Reader Submission: Tyra Banks Gave Up On The “FABLife” Too Soon

November 25, 2015  |  

By Jewel Benton

After two months, Tyra Banks has announced that she will minimize her time on her talk show, “Tyra Presents FABLife,” although she has yet to address the news on-air. Banks told The Hollywood Reporter that she will remain an executive producer for the series through December, but will focus on her cosmetics line, TYRA Beauty, and other projects.

In the midst of low ratings, cancellation rumors, and online scrutiny, Banks’ departure isn’t super shocking. At one point she was absent for almost two weeks, but continued to promote her ending series, “America’s Next Top Model,” Cycle 22 on social media. Hopefully Banks is not stepping down because the show is not doing as well as she expected, otherwise it looks like she just gave up. While it might seem like she is making a smart business move, it is not smart to abandon a business just because it is not an instant success.

Banks choosing to dedicate more of her time to TYRA Beauty because of its sudden expansion shows that she believes it is worth the investment. In 2012, she completed a nine-week program at Harvard Business School, which she says helped her develop her cosmetics line. She announced the beauty company last year and promoted it on the Home Shopping Network (HSN.) Needless to say, TYRA Beauty’s journey has been longer than two months. It is doubtful that Banks would have reduced her involvement with FABLife if the ratings were high and the feedback was mostly positive.

The FABLife, which stands for Fun and Beautiful, has received tough criticism from the always talkative cyber community when discussed. People have called it boring and said there is a lack of chemistry between the other panelists (Chrissy Teigen, Joe Zee, Lauren Makk, and Leah Ashley.) There were also rumors about a feud between Banks and Teigen that began before the FABLife aired. Teigen recently debunked this on Twitter, writing, “I dunno if you guys know how bosses work,” she said, “but if Tyra and I were fighting as hard as you’re saying, I would be the one off the show.”

The biggest target of critics was often Banks herself. The former supermodel has been harshly criticized as a host since the days of her first daytime series, “The Tyra Banks Show” (2005-2010.) She was accused of talking over her guests, “trying too hard” to be relatable, and being self-absorbed. One can only imagine how her presence on the FABLife was received, seeing as she usually sits and stands in the middle of her co-stars in the beginning and end of the episodes. The “self-absorbed” perception of Banks is what caused some of the masses to avoid tuning into the FABLife to begin with.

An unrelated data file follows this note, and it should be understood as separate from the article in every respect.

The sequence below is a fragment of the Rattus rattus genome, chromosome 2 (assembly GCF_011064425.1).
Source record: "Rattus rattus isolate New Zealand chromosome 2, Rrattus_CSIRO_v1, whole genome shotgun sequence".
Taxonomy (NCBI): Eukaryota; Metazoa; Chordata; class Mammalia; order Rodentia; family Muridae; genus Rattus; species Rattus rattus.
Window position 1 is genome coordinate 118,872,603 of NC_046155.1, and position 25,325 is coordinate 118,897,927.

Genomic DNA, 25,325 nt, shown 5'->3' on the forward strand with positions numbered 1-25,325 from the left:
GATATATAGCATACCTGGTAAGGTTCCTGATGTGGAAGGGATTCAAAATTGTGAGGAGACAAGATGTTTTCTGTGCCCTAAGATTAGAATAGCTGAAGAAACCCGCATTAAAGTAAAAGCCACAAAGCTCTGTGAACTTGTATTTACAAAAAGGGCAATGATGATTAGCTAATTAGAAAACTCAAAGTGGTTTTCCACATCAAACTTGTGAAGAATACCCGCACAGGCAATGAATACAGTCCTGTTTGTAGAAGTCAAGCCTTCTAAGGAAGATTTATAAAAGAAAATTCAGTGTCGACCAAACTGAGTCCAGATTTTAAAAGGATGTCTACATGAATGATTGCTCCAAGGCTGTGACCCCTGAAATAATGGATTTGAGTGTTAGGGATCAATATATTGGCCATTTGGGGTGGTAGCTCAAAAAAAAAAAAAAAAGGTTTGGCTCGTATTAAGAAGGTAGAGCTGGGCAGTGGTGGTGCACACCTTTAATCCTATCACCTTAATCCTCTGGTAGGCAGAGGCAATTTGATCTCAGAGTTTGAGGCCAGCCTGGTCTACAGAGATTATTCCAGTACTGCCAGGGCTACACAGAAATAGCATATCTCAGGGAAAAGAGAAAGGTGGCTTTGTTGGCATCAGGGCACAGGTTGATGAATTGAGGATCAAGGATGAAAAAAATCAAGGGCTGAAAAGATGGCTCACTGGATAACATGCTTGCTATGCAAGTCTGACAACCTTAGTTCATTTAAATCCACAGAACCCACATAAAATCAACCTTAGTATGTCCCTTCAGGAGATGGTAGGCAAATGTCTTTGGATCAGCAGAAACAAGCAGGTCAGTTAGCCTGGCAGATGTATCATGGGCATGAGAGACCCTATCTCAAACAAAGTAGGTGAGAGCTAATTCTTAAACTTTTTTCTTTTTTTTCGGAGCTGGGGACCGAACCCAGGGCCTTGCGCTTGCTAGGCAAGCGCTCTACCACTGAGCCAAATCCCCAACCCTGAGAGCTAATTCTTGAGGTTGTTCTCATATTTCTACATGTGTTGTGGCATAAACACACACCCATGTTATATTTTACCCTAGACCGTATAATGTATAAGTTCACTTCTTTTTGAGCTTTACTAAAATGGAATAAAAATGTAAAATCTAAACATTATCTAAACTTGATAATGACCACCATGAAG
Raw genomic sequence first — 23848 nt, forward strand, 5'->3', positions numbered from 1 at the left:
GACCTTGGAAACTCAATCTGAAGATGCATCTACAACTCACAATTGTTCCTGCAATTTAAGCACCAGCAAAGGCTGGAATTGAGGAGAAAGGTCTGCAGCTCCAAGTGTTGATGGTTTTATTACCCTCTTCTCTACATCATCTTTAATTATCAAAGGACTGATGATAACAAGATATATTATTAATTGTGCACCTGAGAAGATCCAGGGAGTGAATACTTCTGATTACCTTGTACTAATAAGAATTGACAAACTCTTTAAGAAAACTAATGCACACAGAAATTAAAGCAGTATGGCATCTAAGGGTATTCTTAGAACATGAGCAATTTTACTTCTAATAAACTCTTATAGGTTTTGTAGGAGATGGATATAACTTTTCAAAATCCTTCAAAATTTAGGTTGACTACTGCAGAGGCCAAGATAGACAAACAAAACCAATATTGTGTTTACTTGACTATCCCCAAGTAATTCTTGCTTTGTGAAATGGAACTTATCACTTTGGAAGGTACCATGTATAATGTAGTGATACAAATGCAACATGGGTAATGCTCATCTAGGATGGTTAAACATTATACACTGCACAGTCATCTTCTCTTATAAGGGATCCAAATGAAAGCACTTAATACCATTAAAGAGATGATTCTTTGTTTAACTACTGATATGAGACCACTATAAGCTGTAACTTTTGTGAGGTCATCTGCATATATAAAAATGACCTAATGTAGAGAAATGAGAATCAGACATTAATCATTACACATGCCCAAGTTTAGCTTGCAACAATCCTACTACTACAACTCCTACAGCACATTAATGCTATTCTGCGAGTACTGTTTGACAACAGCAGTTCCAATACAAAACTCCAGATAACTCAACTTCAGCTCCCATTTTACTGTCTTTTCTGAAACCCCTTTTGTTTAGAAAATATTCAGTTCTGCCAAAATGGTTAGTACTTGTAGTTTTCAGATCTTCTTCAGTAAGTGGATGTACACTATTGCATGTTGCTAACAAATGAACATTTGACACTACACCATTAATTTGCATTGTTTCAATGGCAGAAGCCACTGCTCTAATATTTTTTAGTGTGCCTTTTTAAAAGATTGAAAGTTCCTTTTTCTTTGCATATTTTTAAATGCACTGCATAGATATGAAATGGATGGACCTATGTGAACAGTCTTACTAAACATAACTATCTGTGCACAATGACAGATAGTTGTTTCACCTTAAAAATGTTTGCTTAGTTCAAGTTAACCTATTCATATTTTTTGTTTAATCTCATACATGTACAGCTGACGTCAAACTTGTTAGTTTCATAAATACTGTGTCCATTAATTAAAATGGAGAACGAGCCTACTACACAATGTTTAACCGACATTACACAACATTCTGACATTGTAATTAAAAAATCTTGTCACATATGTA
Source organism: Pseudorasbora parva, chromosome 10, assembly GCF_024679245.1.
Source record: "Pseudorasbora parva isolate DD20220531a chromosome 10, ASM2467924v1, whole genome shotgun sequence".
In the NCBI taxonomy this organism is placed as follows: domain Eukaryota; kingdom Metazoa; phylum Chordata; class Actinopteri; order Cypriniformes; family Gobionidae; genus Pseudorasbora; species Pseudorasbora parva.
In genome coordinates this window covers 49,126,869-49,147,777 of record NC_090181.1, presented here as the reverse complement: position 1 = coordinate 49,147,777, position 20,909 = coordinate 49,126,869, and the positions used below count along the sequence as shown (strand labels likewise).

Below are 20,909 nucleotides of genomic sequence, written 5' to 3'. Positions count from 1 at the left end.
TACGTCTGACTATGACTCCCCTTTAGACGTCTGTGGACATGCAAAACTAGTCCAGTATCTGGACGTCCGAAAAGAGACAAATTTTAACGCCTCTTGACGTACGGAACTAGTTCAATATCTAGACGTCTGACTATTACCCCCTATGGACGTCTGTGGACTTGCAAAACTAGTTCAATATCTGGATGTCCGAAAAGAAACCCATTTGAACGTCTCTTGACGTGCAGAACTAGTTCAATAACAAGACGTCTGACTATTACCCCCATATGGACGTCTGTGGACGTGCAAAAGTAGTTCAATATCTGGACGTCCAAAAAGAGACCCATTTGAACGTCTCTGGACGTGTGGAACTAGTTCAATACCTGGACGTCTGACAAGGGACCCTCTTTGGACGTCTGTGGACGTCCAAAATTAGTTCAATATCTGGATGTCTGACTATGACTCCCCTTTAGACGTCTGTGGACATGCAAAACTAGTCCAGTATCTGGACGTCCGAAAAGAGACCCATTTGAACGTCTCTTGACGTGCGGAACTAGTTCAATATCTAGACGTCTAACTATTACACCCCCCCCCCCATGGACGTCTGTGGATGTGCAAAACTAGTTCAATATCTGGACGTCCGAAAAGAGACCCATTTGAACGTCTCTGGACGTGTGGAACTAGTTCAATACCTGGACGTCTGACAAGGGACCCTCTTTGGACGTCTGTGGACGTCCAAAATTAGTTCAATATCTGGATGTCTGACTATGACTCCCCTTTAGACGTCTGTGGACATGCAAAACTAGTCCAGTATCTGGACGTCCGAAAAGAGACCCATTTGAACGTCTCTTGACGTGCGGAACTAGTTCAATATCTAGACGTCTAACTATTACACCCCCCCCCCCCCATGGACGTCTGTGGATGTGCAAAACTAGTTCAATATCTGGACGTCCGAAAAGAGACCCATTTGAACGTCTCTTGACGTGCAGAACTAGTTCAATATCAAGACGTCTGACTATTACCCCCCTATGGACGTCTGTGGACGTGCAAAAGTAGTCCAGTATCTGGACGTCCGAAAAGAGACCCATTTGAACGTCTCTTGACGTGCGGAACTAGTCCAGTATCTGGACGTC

But a bigger explanation for why not enough people have tuned into the FABLife is likely because many didn’t even know about it. In addition to message board users, people outside of the Internet that I’ve spoken with didn’t even know the show existed. It’s not enough to be on a primetime network, more promotion and advertising is needed. Even now, many are only discovering the ABC program because they heard Banks is quitting.

Despite the naysayers of both Banks and her shows, the woman has good intentions. She uses her platform to promote positivity for women. Her original talk show confronted societal issues that women and young girls face such as body image, self-esteem, racism and stereotypes, bullying, and teen pregnancy. This was also the series where Banks famously invited former rival, Naomi Campbell, to set aside their differences. Like its predecessor, FABLife’s mission is to have a female-power theme.

“Tyra is an enormous and vibrant talent with widespread appeal and we’re eager to introduce her new lifestyle show that will incorporate her personal message of self-confidence to the syndication marketplace,” Disney-ABC Domestic Television president Janice Marinelli said last May when the show was announced.

The FABLife is not perfect. But it is a program that is designed to uplift women who are either on or watching the screen. They cover everything from food, fashion, beauty, business/finances, and clever “Do it Yourself (D.I.Y.)” ideas to informative segments like “How Dirty is Your Purse?” They also give exposure to upcoming talent like 18-year-old fashion designer Kyemah McEntyre, who is known for designing actress Naturi Naughton’s gown at the BET Awards.

The chemistry on the show might only be slightly off now because of the elephant in the room, other than that the panelists seem very comfortable around each other and interact off set. There are a few things they can do to improve. They can discuss more personal topics (their highest-rated moment is when Banks and Teigen discussed starting a family in the beginning of the season), and create a signature (“The Real” has a few signatures, most notably their “spin the heel.”) The most unique aspect about the FABLife is that the co-hosts are often present in every segment. Another suggestion is to include more celebrity guests.

Time will allow growth, which will allow the “FABLife” to improve. Wendy Williams was stiff during the trial run of her talk show and the show has gone on to become very successful, so much so that it recently scored another seven years through its Lionsgate deal. Tyra should’ve stuck it out.

Jewel Benton has loved writing since her childhood. A recent college graduate, she now holds a B.A. in Journalism and is currently freelancing.

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